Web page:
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Posts tagged ‘web’

Use Let’s Encrypt to add an SSL certificate to your Dreamhost-hosted site

Update 2/2016: You don’t need to follow any of the instructions in this post any more! You can just enable a Let’s Encrypt certificate in the Dreamhost panel! But if you want to generate your own Let’s Encrypt certificate locally and add it to your site, keep reading, original post follows …

EFF’s Let’s Encrypt initiative just made getting a free, CA-signed server certificate easier than it’s ever been before. Running a single command generates everything you need, obtains the public cert and even installs it into your webserver of choice. So let’s encrypt, and move the web closer to HTTPS everywhere!

Here’s a quick tutorial for using Let’s Encrypt with Dreamhost’s shared hosting. It’s not quite automatic, since you’ll have to copy-paste 3 things into boxes via the Dreamhost web panel, but it’s a lot simpler than the alternatives. As someone who’s done this the old way countless times, Let’s Encrypt was shockingly easy! more …

Filed under: Code, Systems, Technology.  Tagged: , , , .

Add Brotli compression support to Apache for static assets and pages

The Apache web server doesn’t yet support stream compression using Brotli, but it’s easy to add support for static pages and assets such as CSS and Javascript files that you precompress. Browser support for Brotli is coming in Firefox 44 and in Chrome, and it provides about 15% savings versus precompressing with gzip/deflate. more …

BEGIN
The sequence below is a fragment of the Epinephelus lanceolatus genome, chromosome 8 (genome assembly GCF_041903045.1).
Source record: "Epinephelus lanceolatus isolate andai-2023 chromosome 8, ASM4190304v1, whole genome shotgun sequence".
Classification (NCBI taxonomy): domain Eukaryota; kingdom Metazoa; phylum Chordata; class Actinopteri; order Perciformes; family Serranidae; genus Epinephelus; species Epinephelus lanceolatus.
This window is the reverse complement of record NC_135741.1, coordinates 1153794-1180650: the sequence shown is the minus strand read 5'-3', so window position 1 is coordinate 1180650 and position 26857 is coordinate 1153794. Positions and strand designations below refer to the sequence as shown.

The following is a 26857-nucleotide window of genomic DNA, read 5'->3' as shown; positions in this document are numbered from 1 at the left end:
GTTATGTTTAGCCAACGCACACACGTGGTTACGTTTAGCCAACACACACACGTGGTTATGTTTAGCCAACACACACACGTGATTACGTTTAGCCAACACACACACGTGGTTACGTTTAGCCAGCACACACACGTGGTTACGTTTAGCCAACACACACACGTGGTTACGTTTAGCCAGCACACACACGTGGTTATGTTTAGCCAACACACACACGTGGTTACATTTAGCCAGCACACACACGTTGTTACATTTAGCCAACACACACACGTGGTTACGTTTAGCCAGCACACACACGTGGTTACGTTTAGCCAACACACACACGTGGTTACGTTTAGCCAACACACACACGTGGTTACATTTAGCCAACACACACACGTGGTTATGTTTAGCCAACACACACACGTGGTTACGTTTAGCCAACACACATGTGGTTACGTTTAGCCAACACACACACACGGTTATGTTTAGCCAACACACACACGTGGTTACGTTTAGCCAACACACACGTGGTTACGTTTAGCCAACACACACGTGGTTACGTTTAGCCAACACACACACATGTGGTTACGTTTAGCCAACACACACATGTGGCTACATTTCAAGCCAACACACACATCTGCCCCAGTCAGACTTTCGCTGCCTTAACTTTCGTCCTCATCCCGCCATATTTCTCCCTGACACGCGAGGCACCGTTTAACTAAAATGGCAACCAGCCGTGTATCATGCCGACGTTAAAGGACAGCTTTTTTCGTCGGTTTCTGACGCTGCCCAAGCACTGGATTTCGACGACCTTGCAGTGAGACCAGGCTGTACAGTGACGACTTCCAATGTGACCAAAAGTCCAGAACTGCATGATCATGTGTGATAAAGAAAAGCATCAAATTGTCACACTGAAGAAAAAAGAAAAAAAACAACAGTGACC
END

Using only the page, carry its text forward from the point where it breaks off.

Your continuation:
Filed under: Systems.  Tagged: , , .

Innovation in Lossless Compression: Apple’s LZFSE, Google’s Brotli and Yann Collet’s Zstandard

With Google’s recent open-sourcing of Brotli following on the heels of Apple’s announcement of LZFSE, it’s an exciting time in the lossless compression world, as new compression schemes tuned for specific use cases now appear to offer substantial enough benefits to challenge the venerable ZIP/Deflate as the Internet’s transport compression algorithm of choice.

Of course, Deflate and its most widespread implementation, zlib, aren’t dead yet, not by a long shot. But what these new LZ77 algorithms offer is significant enough performance gains to justify widespread implementation, and adoption by the W3C. And they have the backing of companies such as Google and Apple, which means they’ll ship on tens of millions of devices and browser installs. more …

Outernet’s solar-powered content downloader, Lantern

In the age of the Internet of Things, it is interesting to see a non-Internet device that uses Web technologies in a new way. Outernet is a project started earlier this year by the nonprofit Media Development Investment Fund that buys bandwidth on communications satellites to do one-way broadcast of news, education and other critical content worldwide.

Already available to anyone willing to do a little work with off-the-shelf hardware like Raspbery Pi, Outernet now have an integrated, solar-powered receiver called Lantern that doubles as a charger, theoretically enabling offline, anonymous read-only access to Web content anywhere in the world. more …

Filed under: Technology.  Tagged: , , .